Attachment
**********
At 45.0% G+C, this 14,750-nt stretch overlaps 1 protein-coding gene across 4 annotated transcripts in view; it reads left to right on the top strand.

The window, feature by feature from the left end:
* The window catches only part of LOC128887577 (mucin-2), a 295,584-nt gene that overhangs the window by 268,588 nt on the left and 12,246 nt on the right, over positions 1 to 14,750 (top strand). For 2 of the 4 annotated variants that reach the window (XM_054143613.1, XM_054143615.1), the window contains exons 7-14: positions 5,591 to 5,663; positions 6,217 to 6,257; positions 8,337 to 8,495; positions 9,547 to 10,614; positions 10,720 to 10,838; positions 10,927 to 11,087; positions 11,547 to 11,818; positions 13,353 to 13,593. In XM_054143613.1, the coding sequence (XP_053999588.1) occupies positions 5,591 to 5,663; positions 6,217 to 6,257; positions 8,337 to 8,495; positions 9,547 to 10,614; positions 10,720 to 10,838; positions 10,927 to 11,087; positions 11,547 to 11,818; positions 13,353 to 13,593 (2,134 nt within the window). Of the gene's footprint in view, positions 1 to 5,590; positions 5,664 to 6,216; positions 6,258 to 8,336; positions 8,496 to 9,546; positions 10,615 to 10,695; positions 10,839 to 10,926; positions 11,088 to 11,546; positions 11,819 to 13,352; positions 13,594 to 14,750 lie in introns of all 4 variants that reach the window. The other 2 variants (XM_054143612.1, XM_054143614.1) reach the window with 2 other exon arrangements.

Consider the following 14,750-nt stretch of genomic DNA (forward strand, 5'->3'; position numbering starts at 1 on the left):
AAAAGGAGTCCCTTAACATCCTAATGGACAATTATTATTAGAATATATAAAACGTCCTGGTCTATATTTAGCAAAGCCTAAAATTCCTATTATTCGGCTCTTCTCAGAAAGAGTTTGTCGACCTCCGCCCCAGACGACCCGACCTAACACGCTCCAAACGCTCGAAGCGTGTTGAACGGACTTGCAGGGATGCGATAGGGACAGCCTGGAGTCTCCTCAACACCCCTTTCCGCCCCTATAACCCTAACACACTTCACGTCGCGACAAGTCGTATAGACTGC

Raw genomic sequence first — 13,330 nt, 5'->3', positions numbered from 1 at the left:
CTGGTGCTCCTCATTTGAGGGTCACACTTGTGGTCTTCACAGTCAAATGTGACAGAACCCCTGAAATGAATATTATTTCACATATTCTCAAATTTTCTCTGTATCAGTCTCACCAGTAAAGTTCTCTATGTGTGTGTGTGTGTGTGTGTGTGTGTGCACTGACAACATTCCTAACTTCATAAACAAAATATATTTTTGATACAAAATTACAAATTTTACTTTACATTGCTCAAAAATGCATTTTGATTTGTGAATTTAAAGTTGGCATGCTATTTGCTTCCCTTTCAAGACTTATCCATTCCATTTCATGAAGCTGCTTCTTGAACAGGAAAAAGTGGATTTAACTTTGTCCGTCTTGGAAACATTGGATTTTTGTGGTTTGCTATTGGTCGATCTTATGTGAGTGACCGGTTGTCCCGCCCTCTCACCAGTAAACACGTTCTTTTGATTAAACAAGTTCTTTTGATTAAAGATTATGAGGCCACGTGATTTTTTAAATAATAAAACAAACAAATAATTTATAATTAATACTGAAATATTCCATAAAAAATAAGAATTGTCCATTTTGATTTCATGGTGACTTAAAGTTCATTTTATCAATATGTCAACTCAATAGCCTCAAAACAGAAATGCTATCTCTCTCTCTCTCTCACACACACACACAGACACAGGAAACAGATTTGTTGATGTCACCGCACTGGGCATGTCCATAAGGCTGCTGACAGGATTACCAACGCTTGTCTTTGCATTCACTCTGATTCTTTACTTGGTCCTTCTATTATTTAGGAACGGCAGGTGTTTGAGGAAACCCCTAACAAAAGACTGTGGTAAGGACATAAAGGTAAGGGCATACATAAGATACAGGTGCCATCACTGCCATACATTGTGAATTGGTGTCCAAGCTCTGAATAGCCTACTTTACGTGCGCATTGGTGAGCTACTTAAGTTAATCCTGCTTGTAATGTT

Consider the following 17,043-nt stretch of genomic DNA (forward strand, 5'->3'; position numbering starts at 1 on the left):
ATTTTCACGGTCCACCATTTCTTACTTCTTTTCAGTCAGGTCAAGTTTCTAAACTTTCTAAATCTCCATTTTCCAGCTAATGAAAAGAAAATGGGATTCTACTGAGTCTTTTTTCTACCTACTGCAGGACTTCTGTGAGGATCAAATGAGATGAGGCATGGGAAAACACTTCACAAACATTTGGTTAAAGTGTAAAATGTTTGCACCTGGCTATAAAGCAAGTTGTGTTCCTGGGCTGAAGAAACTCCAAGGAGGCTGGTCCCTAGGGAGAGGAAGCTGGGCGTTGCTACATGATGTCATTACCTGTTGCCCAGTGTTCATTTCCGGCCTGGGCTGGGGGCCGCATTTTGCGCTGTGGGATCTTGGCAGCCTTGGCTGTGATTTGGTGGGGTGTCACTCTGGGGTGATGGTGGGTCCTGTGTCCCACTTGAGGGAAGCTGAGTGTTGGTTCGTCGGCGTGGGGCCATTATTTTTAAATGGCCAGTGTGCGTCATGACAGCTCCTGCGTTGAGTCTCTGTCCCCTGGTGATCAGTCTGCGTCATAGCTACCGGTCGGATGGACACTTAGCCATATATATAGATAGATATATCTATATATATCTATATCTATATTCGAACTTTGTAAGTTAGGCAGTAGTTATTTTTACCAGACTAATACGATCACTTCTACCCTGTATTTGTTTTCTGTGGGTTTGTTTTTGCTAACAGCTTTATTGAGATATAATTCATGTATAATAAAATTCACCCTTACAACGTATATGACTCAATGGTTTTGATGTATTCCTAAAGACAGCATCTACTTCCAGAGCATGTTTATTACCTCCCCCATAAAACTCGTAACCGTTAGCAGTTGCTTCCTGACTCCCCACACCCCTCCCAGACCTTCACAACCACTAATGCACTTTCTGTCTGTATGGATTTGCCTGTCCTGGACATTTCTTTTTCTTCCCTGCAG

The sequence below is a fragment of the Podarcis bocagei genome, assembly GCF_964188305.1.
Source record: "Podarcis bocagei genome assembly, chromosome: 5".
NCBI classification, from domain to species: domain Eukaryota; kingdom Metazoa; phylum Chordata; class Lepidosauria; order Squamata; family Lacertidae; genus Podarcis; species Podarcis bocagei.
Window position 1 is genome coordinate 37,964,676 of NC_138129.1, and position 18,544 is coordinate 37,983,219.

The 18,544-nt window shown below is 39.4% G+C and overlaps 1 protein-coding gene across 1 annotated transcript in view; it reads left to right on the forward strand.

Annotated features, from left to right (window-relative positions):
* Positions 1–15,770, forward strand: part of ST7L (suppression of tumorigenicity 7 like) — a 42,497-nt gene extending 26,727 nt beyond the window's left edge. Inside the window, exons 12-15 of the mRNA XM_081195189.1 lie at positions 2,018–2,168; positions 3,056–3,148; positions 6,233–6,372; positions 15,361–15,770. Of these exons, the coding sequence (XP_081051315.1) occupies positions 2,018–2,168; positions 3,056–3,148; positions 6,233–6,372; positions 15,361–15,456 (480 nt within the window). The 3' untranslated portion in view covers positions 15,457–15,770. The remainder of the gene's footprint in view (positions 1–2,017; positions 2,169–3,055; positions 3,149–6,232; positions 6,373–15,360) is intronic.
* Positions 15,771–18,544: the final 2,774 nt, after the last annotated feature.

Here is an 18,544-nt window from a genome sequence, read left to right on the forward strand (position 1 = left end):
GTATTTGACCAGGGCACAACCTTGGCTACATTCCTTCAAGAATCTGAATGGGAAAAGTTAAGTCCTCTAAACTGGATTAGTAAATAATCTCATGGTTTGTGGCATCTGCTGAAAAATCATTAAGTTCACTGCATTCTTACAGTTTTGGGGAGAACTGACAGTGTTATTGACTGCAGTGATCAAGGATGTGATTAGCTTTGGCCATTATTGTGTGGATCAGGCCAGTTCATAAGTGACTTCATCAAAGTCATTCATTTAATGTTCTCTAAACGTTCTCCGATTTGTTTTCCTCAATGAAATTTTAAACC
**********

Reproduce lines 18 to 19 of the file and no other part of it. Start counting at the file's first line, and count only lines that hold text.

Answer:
Here is an 18,544-nt window from a genome sequence, read left to right on the forward strand (position 1 = left end):
GTATTTGACCAGGGCACAACCTTGGCTACATTCCTTCAAGAATCTGAATGGGAAAAGTTAAGTCCTCTAAACTGGATTAGTAAATAATCTCATGGTTTGTGGCATCTGCTGAAAAATCATTAAGTTCACTGCATTCTTACAGTTTTGGGGAGAACTGACAGTGTTATTGACTGCAGTGATCAAGGATGTGATTAGCTTTGGCCATTATTGTGTGGATCAGGCCAGTTCATAAGTGACTTCATCAAAGTCATTCATTTAATGTTCTCTAAACGTTCTCCGATTTGTTTTCCTCAATGAAATTTTAAACC